Green's the theme at Detroit auto show

Autos are reflected off the back bumper of a Chevy Impala LT FlexFuel car at the North American International Auto Show in Detroit, Michigan.

TEXT OF INTERVIEW

Scott Jagow: All week, the car industry has been admiring itself in Detroit. But tomorrow, the International Auto Show opens to the public.

This year's theme has to be green -- hybrids, plug-ins, recycled cars, you name it. Plus, the one car that's not at the show, the $2,500 Tata Nano, is getting tons of hype, too.

Let's bring in David Welch. He covers the auto industry for Business Week magazine.

Jagow: David, let's start with the fuel efficiency -- is this all about the coming government standards or about car companies changing their business model?

Welch: It's both, and here's why. With gasoline selling at $3 a gallon and above, all the companies realize that CAFE increase or no CAFE increase, the market is changing. You're going to lose buyers if you're the one who is late to the party. And then of course long term, they have to downsize -- V8s will become V6s, six-cylinders will become four-cylinders, because they simply have to meet the regulations for the law.

Jagow: Now if we're talking about downsizing, we have to talk about the Tata Nano... What do you think of this thing?

Welch: There are a lot of really interesting things about this car. One is, the $2,500 car can't be sold in Western markets. It simply will not meet U.S. or Western European safety and emissions regulations. But could a company like Tata, which has very cheap engineering and labor costs, could they make a $5,000 or $6,000 car and sell it in the States? Sure.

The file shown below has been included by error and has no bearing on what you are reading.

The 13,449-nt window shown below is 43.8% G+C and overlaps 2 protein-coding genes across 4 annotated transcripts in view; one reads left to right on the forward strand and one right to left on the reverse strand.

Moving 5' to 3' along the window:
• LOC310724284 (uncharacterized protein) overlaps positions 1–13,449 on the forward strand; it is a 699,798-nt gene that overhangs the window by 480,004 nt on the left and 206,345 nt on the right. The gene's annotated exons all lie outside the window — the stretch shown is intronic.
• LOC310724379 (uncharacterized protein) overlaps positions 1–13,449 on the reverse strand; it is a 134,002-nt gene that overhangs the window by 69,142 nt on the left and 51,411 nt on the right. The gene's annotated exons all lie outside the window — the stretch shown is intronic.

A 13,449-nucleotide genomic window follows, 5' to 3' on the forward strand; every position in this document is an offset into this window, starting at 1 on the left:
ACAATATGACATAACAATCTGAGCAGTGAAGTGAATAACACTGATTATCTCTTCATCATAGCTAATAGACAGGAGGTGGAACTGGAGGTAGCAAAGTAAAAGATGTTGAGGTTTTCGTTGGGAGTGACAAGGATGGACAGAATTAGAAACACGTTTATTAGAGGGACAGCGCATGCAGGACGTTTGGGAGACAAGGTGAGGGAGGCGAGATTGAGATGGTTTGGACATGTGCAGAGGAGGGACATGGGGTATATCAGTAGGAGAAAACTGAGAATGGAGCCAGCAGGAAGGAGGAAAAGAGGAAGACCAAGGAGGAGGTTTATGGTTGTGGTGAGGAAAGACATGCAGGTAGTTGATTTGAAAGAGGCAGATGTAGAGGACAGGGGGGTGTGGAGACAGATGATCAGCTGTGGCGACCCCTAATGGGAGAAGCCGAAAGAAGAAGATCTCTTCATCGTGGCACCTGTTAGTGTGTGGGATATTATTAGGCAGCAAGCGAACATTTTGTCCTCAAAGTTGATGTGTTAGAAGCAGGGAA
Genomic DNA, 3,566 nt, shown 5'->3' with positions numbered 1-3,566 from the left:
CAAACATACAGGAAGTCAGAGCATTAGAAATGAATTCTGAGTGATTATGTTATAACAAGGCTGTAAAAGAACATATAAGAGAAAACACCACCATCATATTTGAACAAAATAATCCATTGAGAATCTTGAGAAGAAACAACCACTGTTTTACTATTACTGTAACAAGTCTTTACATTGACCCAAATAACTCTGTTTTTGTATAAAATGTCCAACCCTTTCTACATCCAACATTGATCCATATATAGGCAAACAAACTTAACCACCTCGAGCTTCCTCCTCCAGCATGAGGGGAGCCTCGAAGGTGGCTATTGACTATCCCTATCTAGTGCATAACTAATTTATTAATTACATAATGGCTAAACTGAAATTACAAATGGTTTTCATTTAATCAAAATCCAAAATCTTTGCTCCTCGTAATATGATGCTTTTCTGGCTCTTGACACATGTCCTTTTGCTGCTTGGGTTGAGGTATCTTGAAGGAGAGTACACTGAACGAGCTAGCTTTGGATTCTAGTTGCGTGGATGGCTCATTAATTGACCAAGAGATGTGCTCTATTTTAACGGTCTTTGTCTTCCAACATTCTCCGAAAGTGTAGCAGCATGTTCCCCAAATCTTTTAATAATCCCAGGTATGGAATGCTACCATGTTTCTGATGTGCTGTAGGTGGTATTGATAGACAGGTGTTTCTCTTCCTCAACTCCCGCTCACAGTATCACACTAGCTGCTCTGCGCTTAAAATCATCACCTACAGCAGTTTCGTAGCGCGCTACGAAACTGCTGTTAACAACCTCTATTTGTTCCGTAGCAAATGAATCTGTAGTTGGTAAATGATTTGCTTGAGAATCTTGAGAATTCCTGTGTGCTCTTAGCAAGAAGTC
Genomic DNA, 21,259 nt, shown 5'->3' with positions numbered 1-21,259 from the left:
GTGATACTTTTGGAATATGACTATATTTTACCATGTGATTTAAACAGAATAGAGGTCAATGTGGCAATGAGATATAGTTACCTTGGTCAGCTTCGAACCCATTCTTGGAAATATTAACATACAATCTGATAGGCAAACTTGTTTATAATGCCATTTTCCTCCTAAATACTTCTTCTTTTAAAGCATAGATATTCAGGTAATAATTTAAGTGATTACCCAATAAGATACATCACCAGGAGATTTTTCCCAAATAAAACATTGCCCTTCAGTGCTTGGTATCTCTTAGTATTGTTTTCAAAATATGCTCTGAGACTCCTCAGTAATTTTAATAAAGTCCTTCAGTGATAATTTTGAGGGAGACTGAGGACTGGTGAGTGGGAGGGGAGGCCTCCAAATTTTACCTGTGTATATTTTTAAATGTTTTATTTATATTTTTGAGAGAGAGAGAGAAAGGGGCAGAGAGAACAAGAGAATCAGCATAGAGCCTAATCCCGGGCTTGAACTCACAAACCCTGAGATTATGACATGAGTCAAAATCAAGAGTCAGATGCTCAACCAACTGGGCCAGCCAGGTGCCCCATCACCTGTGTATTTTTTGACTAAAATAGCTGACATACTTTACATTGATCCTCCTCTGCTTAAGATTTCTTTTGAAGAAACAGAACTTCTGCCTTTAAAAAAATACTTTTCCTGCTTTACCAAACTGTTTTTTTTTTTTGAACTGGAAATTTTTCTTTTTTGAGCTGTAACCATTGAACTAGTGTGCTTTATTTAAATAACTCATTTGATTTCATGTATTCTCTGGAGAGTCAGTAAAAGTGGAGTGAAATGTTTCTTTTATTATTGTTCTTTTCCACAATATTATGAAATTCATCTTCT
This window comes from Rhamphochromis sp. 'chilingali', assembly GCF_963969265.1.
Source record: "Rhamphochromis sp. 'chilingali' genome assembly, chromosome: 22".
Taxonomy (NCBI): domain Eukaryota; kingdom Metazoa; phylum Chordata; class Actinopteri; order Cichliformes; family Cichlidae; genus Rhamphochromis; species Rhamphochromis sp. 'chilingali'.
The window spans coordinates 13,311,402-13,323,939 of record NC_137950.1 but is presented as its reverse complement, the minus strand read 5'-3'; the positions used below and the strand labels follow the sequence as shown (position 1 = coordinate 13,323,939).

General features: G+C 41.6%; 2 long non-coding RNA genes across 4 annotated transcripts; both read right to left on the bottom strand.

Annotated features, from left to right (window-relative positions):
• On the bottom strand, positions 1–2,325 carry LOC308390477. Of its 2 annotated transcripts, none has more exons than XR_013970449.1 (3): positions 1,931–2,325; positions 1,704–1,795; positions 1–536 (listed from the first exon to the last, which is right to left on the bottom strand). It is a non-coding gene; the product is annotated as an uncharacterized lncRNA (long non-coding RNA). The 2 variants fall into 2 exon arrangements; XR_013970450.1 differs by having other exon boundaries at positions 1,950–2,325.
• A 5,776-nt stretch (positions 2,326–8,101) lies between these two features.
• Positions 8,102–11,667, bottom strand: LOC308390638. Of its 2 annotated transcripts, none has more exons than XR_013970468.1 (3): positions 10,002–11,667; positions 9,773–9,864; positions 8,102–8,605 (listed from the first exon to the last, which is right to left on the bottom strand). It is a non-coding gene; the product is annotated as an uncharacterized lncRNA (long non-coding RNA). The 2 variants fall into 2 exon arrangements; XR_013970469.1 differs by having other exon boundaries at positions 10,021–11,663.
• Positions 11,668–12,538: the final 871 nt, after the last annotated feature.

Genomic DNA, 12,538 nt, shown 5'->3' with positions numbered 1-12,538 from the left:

The other question is, will Americans want a car like that? Even a $5,000 or $6,000 that meets U.S. regulations, you're talking about something that is very, very basic transportation. The Nano has, I think, a speedometer, a fuel gauge and a "check oil" light, and that's about it. We're a technology society now -- we love our gadgets.

Jagow: So we're probably not going to see people driving a Nano while listening to their Nano any time soon.

Welch: (Laughs) That's a good way to put it.

Jagow: The auto show will open to the public tomorrow -- if somebody's going to go, what do you think they should try to see?

Welch: You know, it's not a show that has a lot of big dream cars. But if that's the sort of thing you're into, I would check out the Lexus LSA Roadster. It's a concept car, but it's sort of Lexus' answer to a Ferrari. It is a really gorgeous car. I would look at GM -- they've got a Cadillac CTS Coupe, the two-door, that is simply stunning. And one of my favorite picks of the show is the BMW 1-series convertible. The car not only looks great, to me it's sort of where part of the luxury market is going. Even Americans are now going to have to decouple the words "luxury" and "large."

Jagow: All right -- David Welch of Business Week magazine. Thanks for joining us.

Welch: Sure, thanks for having me on the show.

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